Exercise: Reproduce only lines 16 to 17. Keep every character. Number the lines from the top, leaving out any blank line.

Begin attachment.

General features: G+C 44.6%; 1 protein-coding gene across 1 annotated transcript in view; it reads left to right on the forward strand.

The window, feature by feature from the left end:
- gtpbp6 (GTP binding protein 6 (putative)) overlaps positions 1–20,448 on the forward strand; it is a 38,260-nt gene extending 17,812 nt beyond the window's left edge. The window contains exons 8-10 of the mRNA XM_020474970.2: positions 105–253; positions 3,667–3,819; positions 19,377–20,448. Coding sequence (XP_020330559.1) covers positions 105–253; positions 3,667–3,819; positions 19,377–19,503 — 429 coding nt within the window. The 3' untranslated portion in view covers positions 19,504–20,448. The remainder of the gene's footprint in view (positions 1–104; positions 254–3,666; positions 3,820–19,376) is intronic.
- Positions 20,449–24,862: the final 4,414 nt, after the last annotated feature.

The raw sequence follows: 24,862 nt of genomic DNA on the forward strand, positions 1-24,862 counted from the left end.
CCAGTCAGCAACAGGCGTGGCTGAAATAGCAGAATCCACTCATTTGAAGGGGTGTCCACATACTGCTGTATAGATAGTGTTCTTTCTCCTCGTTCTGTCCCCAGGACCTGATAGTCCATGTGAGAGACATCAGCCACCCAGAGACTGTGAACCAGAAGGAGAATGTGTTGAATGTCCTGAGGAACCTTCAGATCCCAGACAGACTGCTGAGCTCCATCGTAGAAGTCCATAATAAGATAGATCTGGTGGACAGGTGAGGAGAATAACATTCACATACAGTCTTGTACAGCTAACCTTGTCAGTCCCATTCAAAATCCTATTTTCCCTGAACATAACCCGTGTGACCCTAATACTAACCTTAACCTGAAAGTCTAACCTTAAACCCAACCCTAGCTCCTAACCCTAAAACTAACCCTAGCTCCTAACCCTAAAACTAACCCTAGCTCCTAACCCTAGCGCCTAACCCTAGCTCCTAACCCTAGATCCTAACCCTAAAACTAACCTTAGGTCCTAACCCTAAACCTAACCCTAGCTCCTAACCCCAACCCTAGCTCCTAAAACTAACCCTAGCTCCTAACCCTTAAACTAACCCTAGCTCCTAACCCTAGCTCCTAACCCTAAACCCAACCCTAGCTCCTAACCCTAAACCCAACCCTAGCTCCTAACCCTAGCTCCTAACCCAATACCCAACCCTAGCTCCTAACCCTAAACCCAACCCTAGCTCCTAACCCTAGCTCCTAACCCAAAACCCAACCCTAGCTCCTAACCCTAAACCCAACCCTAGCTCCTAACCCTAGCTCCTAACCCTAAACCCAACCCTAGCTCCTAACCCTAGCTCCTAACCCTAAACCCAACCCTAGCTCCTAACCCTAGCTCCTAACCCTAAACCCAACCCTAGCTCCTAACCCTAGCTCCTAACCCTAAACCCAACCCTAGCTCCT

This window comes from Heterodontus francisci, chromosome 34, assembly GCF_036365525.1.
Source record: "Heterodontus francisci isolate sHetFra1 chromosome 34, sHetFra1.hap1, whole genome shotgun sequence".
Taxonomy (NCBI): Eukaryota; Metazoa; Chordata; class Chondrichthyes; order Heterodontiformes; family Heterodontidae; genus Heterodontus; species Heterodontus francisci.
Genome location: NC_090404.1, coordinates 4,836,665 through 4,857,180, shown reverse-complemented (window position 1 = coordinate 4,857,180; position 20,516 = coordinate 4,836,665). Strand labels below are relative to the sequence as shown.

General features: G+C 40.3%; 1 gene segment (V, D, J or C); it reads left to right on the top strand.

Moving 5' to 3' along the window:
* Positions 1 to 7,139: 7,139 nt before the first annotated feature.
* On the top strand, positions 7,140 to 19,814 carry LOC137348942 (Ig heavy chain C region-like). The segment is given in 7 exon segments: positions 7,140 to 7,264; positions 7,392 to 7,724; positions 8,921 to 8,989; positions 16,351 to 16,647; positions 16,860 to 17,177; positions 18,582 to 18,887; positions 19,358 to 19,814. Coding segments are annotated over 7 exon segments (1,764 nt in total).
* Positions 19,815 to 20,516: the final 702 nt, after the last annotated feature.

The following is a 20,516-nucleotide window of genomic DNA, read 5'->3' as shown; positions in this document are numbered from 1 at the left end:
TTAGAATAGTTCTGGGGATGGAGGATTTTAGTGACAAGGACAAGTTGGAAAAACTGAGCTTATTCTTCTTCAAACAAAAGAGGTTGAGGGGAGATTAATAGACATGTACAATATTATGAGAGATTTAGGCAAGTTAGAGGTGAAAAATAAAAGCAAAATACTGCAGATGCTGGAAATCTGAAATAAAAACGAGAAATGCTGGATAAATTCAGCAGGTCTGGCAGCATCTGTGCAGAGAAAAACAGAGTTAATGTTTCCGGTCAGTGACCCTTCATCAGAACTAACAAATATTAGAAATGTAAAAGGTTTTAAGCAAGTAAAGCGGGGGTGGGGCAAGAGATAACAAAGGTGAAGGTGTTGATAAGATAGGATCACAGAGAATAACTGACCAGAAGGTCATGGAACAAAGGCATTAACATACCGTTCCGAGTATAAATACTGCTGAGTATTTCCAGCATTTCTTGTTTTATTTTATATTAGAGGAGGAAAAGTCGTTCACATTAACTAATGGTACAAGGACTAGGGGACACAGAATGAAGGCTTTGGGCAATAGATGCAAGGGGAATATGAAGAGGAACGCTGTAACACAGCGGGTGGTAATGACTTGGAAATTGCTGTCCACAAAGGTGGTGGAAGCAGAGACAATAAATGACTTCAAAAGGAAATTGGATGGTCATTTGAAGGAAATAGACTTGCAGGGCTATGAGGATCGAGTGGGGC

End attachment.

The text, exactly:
The following is a 20,516-nucleotide window of genomic DNA, read 5'->3' as shown; positions in this document are numbered from 1 at the left end:
TTAGAATAGTTCTGGGGATGGAGGATTTTAGTGACAAGGACAAGTTGGAAAAACTGAGCTTATTCTTCTTCAAACAAAAGAGGTTGAGGGGAGATTAATAGACATGTACAATATTATGAGAGATTTAGGCAAGTTAGAGGTGAAAAATAAAAGCAAAATACTGCAGATGCTGGAAATCTGAAATAAAAACGAGAAATGCTGGATAAATTCAGCAGGTCTGGCAGCATCTGTGCAGAGAAAAACAGAGTTAATGTTTCCGGTCAGTGACCCTTCATCAGAACTAACAAATATTAGAAATGTAAAAGGTTTTAAGCAAGTAAAGCGGGGGTGGGGCAAGAGATAACAAAGGTGAAGGTGTTGATAAGATAGGATCACAGAGAATAACTGACCAGAAGGTCATGGAACAAAGGCATTAACATACCGTTCCGAGTATAAATACTGCTGAGTATTTCCAGCATTTCTTGTTTTATTTTATATTAGAGGAGGAAAAGTCGTTCACATTAACTAATGGTACAAGGACTAGGGGACACAGAATGAAGGCTTTGGGCAATAGATGCAAGGGGAATATGAAGAGGAACGCTGTAACACAGCGGGTGGTAATGACTTGGAAATTGCTGTCCACAAAGGTGGTGGAAGCAGAGACAATAAATGACTTCAAAAGGAAATTGGATGGTCATTTGAAGGAAATAGACTTGCAGGGCTATGAGGATCGAGTGGGGC